The mechanism of this disadvantage will be described in detail.
In FIGS. 5 and 6, when the address Ai changes as shown by broken lines in FIGS. 5 and 6, the terminal 1a becomes low level, and the terminal 1e becomes high level. Therefore, the output ATi becomes low level. When the terminal 1b becomes high level, the terminal 1e becomes low level and the output ATi becomes high level. Thereafter the terminal 1b becomes low level and the terminal 1e becomes high level, again making the output ATi low level. After all, the width of the effective high level of the ATi is shortened from tw to tw'.
The operation waveforms of the respective portions when the signal ATi makes such a change are shown by broken lines in FIG. 7.
In the prior art semiconductor memory device of such a construction, when the address Ai is changed again during a short time period, the efficient width of the ATi is reduced. Therefore the pulse width of the preamplifier activating signal PAE, which has the same timing as the ATD signal, becomes narrower, thereby resulting in a disadvantage that data cannot be read out.
An object of the present invention is to provide an improved semiconductor memory device having a column system circuit of pulse signal operation in which effective data can be read out, even when a change of the same address occurs twice during a short time period.
Other objects and advantages of the present invention will become apparent from the detailed description given hereinafter; it should be understood, however, that the detailed description and specific embodiments are given by way of illustration only, since various changes and modifications within the spirit and scope of the invention will become apparent to those skilled in the art from this detailed description.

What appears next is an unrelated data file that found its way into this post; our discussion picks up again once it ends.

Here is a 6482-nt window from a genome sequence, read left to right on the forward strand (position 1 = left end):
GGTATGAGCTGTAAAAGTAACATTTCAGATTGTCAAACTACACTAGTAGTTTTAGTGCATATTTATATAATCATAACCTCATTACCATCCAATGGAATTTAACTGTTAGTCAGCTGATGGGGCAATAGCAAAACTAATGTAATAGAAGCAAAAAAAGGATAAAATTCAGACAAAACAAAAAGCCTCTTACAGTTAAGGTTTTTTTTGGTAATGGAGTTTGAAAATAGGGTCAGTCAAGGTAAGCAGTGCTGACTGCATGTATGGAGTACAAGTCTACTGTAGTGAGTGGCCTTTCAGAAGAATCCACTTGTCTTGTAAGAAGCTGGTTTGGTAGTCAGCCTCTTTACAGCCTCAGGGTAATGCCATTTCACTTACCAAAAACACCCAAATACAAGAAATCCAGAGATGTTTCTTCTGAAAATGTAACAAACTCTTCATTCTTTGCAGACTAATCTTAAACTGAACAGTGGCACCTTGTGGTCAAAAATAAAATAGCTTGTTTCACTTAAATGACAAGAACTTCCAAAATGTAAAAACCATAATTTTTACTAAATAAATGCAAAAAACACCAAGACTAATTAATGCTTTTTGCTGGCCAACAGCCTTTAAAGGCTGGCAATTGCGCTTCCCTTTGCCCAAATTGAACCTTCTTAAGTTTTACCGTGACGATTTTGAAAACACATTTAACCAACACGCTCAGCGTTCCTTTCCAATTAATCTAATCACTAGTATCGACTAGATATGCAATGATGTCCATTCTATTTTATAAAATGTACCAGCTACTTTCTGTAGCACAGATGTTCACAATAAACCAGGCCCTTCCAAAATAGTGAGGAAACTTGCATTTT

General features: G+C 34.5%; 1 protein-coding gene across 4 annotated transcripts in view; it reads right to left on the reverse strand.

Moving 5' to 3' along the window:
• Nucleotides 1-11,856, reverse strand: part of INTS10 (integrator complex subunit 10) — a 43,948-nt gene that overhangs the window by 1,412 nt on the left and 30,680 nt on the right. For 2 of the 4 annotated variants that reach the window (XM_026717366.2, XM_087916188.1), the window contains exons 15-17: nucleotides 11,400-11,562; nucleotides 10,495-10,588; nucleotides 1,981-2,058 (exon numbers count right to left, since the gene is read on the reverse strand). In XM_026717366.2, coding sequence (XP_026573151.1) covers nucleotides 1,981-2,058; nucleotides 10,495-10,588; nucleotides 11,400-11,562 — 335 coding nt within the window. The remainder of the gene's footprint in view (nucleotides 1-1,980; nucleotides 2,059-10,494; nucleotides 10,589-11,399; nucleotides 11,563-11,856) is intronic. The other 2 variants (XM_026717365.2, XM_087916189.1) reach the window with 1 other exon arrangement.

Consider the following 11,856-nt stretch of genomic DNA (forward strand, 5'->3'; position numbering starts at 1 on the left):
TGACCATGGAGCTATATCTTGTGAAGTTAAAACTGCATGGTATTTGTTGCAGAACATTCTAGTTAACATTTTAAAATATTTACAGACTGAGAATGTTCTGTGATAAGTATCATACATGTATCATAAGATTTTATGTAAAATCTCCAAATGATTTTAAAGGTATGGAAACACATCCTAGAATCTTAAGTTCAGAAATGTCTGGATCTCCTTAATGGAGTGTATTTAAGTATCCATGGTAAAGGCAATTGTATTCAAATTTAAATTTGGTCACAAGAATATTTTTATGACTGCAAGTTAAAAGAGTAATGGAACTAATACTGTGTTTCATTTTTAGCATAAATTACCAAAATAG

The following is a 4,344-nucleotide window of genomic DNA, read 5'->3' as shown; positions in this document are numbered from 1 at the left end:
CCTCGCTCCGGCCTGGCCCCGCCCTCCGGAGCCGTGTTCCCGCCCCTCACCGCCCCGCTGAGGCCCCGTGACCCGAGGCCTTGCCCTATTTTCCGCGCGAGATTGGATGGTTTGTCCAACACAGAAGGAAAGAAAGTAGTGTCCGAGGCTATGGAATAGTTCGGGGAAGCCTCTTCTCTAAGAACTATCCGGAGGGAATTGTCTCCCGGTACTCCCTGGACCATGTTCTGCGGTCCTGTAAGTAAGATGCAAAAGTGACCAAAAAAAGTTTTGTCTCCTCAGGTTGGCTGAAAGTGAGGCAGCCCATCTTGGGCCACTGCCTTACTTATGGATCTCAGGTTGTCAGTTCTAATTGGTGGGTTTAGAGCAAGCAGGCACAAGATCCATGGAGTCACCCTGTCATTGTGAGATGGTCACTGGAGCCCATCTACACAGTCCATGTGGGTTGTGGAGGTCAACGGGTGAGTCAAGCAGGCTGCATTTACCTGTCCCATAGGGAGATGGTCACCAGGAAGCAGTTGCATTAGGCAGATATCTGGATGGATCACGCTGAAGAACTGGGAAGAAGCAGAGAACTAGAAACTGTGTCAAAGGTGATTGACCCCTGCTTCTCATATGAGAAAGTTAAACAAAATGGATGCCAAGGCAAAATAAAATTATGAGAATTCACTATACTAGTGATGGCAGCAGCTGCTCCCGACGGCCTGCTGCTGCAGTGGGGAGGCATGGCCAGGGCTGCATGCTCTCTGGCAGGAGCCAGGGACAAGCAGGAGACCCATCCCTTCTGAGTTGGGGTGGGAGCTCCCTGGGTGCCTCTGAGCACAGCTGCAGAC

According to the present invention, there are provided a first detection circuit which detects an address transition outputs a short width first pulse signal, a column decoder activating signal generator which detects the start of this pulse thereby activating the column decoder, a second detection circuit which detects the conclusion of this first pulse, thereby generating a preamplifier activating signal and, a reset signal generator which generates a reset signal to deactivate the preamplifier activating signal and the column decoder activating signal. A delayed preamplifier activating signal is used for the reset signal. The preamplifier activating signal generator and the reset signal generator are designed to be reset while the first pulse signal is output. Accordingly, even when a change of the same address occurs twice within a short time, the disadvantage of not being able to perform a read out operation is eliminated.
FIG. 1 is a diagram of a detection circuit of a semiconductor memory device as an embodiment of the present invention;
FIG. 2 is a diagram of a column system control circuit of the above-described embodiment;
FIG. 3 is a diagram of various waveforms exemplifying the operation of the circuits of FIGS. 1 and 2;